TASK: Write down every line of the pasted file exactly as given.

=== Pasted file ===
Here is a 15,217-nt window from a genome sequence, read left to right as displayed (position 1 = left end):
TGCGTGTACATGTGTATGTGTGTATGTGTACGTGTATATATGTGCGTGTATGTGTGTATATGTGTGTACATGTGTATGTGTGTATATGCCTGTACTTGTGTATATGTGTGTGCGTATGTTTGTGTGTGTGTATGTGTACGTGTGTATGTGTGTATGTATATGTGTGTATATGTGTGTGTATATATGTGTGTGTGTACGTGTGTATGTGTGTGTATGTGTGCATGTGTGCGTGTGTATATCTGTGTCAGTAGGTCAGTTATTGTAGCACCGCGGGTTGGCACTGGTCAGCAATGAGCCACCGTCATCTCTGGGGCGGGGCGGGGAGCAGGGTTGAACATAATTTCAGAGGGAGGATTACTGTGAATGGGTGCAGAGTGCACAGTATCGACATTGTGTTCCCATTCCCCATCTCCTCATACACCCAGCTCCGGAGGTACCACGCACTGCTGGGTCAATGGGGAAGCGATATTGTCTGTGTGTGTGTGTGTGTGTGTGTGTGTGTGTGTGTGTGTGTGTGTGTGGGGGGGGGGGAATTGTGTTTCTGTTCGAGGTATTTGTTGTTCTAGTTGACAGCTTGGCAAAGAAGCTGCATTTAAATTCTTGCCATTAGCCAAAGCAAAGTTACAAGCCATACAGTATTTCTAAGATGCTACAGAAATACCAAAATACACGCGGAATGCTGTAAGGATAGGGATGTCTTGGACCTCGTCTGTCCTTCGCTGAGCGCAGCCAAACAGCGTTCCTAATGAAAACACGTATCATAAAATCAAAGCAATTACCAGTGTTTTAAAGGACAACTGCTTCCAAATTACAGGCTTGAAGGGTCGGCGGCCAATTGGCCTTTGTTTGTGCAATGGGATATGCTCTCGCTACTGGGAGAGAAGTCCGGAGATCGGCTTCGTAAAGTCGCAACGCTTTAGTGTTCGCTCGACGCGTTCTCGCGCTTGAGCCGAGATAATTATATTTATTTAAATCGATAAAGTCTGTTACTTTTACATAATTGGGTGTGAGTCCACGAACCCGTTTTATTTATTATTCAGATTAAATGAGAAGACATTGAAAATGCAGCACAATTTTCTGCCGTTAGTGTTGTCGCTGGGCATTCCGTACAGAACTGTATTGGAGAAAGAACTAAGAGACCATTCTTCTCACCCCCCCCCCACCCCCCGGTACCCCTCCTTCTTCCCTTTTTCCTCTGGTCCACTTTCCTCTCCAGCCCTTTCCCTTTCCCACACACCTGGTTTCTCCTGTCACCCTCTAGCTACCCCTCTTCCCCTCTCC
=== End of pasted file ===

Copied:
Here is a 15,217-nt window from a genome sequence, read left to right as displayed (position 1 = left end):
TGCGTGTACATGTGTATGTGTGTATGTGTACGTGTATATATGTGCGTGTATGTGTGTATATGTGTGTACATGTGTATGTGTGTATATGCCTGTACTTGTGTATATGTGTGTGCGTATGTTTGTGTGTGTGTATGTGTACGTGTGTATGTGTGTATGTATATGTGTGTATATGTGTGTGTATATATGTGTGTGTGTACGTGTGTATGTGTGTGTATGTGTGCATGTGTGCGTGTGTATATCTGTGTCAGTAGGTCAGTTATTGTAGCACCGCGGGTTGGCACTGGTCAGCAATGAGCCACCGTCATCTCTGGGGCGGGGCGGGGAGCAGGGTTGAACATAATTTCAGAGGGAGGATTACTGTGAATGGGTGCAGAGTGCACAGTATCGACATTGTGTTCCCATTCCCCATCTCCTCATACACCCAGCTCCGGAGGTACCACGCACTGCTGGGTCAATGGGGAAGCGATATTGTCTGTGTGTGTGTGTGTGTGTGTGTGTGTGTGTGTGTGTGTGTGTGTGTGGGGGGGGGGGAATTGTGTTTCTGTTCGAGGTATTTGTTGTTCTAGTTGACAGCTTGGCAAAGAAGCTGCATTTAAATTCTTGCCATTAGCCAAAGCAAAGTTACAAGCCATACAGTATTTCTAAGATGCTACAGAAATACCAAAATACACGCGGAATGCTGTAAGGATAGGGATGTCTTGGACCTCGTCTGTCCTTCGCTGAGCGCAGCCAAACAGCGTTCCTAATGAAAACACGTATCATAAAATCAAAGCAATTACCAGTGTTTTAAAGGACAACTGCTTCCAAATTACAGGCTTGAAGGGTCGGCGGCCAATTGGCCTTTGTTTGTGCAATGGGATATGCTCTCGCTACTGGGAGAGAAGTCCGGAGATCGGCTTCGTAAAGTCGCAACGCTTTAGTGTTCGCTCGACGCGTTCTCGCGCTTGAGCCGAGATAATTATATTTATTTAAATCGATAAAGTCTGTTACTTTTACATAATTGGGTGTGAGTCCACGAACCCGTTTTATTTATTATTCAGATTAAATGAGAAGACATTGAAAATGCAGCACAATTTTCTGCCGTTAGTGTTGTCGCTGGGCATTCCGTACAGAACTGTATTGGAGAAAGAACTAAGAGACCATTCTTCTCACCCCCCCCCCACCCCCCGGTACCCCTCCTTCTTCCCTTTTTCCTCTGGTCCACTTTCCTCTCCAGCCCTTTCCCTTTCCCACACACCTGGTTTCTCCTGTCACCCTCTAGCTACCCCTCTTCCCCTCTCC